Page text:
|photo of Philometroides paralichthydis from here.|
But, mere common sense is not science and whatever our expectations might be, they must be tested against the real world. To find out just what effects this muscle-dwelling parasite can have, researchers collected a group of flounders from estuaries in South Carolina and put them through a series of physical exercises in a custom-built swim track and an aquarium filled with sand and water. It was a blinded experiment; the researchers did not know the parasite load of the flounders before or during the trials, so they would not be subconsciously biased about the outcome one way or the other. During the trials, they observed and recorded the flounders' ability to perform actions that are key to their survival - swimming, accelerating, and burying themselves in sand - all of which require the use of the dorsal and anal fins.
After those physical trials, they counted the number of worms found in each flounder and in contrary to what "common sense" may lead us to believe, the presence of P. paralichthydis did not seem to make much difference. Regardless of where they are located in the host, they did not compromise the flounder's ability to accelerate, or cover themselves with sand. The parasite was found to have some affect on swimming speed, but only in smaller juvenile fish and not adult fish. On average, juvenile fish with P. paralichthydis swum thirty percent slower than uninfected fish of the same size class.
So why does this parasite only affect juveniles? Perhaps fully-grown fish are better able to compensate for any pathology incurred by the parasite simply by being larger, which provides a buffer against any damage caused by the parasite. It seems that once they are large enough, the flounders are fairly safe from the damaging effects of this muscle parasite. Juvenile fish are generally more vulnerable to the injurious effects of parasites which can contribute significantly to juvenile mortality in fish and affect recruitment by making them more vulnerable to predators or simply through the pathology they can cause (see this post on how juvenile reef fish run the parasite gauntlet before settling down.)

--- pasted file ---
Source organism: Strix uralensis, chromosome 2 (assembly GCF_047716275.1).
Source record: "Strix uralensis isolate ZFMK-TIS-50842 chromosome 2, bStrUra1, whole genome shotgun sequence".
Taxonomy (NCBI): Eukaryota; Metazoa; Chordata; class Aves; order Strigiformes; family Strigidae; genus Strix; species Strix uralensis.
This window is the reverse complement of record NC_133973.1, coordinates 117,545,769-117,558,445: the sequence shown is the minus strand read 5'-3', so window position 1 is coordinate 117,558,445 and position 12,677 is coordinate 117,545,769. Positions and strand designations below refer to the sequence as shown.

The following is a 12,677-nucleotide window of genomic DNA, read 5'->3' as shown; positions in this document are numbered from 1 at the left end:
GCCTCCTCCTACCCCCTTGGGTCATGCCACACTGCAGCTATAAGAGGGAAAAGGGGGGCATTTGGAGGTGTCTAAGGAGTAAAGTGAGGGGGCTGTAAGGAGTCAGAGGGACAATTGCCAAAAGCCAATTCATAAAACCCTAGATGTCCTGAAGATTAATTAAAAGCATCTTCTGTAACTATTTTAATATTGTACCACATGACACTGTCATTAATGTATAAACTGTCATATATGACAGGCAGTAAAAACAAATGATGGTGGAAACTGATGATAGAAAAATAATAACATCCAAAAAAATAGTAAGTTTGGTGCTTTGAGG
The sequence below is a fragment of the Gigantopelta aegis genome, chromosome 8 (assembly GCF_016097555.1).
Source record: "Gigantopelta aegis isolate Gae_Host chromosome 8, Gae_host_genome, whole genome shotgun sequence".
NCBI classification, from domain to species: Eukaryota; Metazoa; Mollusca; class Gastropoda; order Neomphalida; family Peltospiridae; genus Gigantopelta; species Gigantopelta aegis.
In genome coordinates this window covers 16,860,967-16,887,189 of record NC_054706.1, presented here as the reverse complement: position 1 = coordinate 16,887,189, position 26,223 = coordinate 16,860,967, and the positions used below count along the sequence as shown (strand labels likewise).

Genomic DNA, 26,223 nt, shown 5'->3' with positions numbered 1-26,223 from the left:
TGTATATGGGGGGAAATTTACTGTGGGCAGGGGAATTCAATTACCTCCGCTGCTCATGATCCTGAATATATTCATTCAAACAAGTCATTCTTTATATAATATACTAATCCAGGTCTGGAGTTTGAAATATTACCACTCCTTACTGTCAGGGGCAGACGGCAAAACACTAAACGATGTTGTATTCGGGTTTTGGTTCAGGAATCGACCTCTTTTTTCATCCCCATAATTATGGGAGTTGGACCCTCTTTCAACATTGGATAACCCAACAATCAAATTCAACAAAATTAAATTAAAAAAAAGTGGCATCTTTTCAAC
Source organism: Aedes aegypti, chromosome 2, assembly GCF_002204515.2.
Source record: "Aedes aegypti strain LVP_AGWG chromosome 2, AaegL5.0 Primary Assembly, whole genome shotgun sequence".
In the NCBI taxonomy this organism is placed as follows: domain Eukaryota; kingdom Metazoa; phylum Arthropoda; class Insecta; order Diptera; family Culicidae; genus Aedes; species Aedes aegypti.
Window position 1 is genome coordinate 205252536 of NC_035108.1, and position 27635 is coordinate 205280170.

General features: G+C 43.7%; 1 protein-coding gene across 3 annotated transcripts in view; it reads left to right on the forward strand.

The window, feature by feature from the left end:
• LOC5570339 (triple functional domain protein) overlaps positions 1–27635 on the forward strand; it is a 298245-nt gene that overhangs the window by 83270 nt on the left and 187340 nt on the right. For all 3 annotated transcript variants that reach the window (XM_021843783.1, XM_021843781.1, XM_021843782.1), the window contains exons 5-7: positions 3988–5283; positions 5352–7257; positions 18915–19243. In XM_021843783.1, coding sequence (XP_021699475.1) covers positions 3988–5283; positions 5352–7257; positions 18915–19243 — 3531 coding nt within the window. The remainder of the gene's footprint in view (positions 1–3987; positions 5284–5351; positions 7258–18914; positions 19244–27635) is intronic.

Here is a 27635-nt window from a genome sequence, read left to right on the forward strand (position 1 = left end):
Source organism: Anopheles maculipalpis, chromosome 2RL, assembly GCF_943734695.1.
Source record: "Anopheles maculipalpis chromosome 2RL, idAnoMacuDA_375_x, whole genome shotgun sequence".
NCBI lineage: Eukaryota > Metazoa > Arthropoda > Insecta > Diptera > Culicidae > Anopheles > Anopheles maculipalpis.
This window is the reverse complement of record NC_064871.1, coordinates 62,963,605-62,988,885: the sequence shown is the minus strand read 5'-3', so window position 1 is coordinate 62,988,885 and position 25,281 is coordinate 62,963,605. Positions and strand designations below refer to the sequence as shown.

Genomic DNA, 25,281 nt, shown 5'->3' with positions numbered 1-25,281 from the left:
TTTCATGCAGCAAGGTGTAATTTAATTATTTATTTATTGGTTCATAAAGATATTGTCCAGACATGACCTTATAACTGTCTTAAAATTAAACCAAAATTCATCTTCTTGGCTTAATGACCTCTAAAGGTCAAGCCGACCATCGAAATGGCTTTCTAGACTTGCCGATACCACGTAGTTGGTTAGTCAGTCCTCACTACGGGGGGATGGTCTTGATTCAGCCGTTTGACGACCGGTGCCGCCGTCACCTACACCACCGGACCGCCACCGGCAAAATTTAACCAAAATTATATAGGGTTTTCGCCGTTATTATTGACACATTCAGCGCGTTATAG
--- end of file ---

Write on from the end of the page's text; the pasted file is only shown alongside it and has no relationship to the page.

There are two caveats to this study that we need to consider before drawing any final conclusions. It is possible that the researchers had only collected those fish that had managed to survive well enough despite having the parasite, and fish with greater morbidity from P. paralichthydis had naturally died from starvation or predation and were not represented in the sample. Also, none of the flounders in the trial were infected with more than twelve nematodes. Maybe there was simply not enough worms to have a noticeable affects on the flounder's behaviour. Even with Curtuteria australis, there needs to be a critical number of larval flukes in the cockle's foot before its burrowing ability is impaired.
Umberger, C. M., de Buron, I., Roumillat, W. A., & McElroy, E. J. (2013). Effects of a muscle‐infecting parasitic nematode on the locomotor performance of their fish host. Journal of Fish Biology 82: 1250–1258